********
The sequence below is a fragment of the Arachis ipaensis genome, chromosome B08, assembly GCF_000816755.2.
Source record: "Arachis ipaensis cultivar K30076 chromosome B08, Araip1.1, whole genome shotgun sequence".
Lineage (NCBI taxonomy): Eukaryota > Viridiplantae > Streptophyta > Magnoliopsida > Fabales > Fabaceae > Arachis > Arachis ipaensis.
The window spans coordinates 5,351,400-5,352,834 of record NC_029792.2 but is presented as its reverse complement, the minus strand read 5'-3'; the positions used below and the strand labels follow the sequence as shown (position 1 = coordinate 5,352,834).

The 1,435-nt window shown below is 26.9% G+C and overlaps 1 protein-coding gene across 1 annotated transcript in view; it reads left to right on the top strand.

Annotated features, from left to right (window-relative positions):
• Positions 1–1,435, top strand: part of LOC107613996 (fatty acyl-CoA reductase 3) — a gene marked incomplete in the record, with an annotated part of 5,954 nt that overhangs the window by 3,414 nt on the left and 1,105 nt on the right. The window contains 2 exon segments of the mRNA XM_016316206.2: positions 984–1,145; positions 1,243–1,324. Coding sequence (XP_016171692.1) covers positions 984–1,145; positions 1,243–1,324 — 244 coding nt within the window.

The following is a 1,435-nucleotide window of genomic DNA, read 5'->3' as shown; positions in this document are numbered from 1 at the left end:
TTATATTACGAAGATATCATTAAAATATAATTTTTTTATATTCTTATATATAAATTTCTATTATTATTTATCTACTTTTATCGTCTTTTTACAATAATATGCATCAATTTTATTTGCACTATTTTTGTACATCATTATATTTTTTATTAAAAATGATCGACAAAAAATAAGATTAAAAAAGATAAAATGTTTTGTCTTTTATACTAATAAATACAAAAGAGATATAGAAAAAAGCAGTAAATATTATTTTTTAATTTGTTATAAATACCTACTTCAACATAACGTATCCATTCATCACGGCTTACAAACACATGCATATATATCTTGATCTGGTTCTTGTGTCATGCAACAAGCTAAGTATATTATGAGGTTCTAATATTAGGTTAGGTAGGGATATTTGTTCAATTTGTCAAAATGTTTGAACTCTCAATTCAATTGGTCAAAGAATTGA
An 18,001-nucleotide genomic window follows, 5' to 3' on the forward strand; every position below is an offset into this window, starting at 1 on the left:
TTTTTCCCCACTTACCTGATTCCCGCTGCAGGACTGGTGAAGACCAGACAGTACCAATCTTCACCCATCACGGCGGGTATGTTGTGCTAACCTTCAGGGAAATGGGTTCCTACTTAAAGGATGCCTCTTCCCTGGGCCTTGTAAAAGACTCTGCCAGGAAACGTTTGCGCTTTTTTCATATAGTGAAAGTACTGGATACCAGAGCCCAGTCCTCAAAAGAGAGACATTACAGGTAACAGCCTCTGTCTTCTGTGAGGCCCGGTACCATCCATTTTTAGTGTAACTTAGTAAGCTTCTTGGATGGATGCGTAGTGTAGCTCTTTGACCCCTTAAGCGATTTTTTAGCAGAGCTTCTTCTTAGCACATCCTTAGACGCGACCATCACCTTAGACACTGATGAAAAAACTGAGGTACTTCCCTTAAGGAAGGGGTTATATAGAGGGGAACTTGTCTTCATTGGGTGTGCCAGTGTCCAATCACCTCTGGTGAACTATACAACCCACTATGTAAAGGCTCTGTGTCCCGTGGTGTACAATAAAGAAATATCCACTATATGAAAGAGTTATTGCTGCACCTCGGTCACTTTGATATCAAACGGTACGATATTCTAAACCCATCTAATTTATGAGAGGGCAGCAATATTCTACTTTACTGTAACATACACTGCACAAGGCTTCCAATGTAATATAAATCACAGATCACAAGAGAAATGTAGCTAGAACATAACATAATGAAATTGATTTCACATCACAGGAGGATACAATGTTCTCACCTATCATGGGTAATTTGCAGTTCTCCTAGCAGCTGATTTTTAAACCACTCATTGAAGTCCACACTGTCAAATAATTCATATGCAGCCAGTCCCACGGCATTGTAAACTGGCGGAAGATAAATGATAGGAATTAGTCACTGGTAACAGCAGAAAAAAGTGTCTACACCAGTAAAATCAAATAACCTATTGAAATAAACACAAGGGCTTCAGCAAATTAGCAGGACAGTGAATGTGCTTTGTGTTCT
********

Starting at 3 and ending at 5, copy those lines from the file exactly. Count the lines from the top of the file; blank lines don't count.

Lineage (NCBI taxonomy): Eukaryota > Viridiplantae > Streptophyta > Magnoliopsida > Fabales > Fabaceae > Arachis > Arachis ipaensis.
The window spans coordinates 5,351,400-5,352,834 of record NC_029792.2 but is presented as its reverse complement, the minus strand read 5'-3'; the positions used below and the strand labels follow the sequence as shown (position 1 = coordinate 5,352,834).

The 1,435-nt window shown below is 26.9% G+C and overlaps 1 protein-coding gene across 1 annotated transcript in view; it reads left to right on the top strand.